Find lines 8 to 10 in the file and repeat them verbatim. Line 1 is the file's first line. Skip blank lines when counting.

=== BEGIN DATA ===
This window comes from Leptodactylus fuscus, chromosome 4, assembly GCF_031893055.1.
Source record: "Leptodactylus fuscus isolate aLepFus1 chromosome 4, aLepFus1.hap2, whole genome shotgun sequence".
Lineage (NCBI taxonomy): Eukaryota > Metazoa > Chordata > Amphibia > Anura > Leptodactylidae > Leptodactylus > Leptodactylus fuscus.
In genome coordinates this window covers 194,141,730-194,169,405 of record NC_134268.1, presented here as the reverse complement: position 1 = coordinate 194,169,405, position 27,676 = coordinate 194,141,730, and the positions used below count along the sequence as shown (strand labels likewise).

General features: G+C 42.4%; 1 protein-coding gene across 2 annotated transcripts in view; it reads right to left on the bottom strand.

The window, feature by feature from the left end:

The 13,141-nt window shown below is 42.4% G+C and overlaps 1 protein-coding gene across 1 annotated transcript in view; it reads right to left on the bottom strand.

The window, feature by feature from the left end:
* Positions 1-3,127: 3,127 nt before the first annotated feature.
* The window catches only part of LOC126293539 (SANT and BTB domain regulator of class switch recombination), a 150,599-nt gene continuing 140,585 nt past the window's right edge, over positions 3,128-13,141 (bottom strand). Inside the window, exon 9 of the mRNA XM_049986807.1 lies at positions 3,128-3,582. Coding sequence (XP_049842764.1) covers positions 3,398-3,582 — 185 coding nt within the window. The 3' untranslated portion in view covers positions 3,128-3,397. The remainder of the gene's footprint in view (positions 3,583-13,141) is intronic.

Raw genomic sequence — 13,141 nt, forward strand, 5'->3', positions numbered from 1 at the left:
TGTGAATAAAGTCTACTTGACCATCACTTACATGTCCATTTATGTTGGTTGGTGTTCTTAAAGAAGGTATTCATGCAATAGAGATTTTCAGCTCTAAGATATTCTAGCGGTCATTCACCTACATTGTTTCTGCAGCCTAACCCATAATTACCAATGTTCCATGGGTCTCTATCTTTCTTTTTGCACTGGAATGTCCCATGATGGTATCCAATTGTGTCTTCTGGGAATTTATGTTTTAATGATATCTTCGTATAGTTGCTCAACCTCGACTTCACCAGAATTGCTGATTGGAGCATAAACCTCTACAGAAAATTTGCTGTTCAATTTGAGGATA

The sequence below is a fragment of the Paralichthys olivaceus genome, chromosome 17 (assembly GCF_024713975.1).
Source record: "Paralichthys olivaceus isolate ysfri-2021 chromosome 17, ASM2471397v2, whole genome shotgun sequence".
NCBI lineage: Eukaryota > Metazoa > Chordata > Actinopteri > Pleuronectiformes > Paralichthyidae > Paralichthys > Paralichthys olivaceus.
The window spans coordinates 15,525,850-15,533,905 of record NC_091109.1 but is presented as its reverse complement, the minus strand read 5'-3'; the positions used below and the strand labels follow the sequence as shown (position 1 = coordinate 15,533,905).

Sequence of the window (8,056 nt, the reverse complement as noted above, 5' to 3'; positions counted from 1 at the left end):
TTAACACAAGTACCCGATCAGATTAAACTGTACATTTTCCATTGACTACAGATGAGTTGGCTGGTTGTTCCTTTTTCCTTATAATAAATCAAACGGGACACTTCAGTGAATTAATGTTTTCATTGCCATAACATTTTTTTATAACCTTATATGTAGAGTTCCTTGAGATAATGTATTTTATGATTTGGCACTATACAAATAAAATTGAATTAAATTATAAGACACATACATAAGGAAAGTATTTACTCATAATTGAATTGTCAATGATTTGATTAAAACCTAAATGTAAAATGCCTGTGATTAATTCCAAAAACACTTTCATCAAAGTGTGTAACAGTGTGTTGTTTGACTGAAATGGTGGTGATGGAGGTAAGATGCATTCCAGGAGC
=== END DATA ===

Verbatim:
The window, feature by feature from the left end:
* Positions 1-3,127: 3,127 nt before the first annotated feature.
* The window catches only part of LOC126293539 (SANT and BTB domain regulator of class switch recombination), a 150,599-nt gene continuing 140,585 nt past the window's right edge, over positions 3,128-13,141 (bottom strand). Inside the window, exon 9 of the mRNA XM_049986807.1 lies at positions 3,128-3,582. Coding sequence (XP_049842764.1) covers positions 3,398-3,582 — 185 coding nt within the window. The 3' untranslated portion in view covers positions 3,128-3,397. The remainder of the gene's footprint in view (positions 3,583-13,141) is intronic.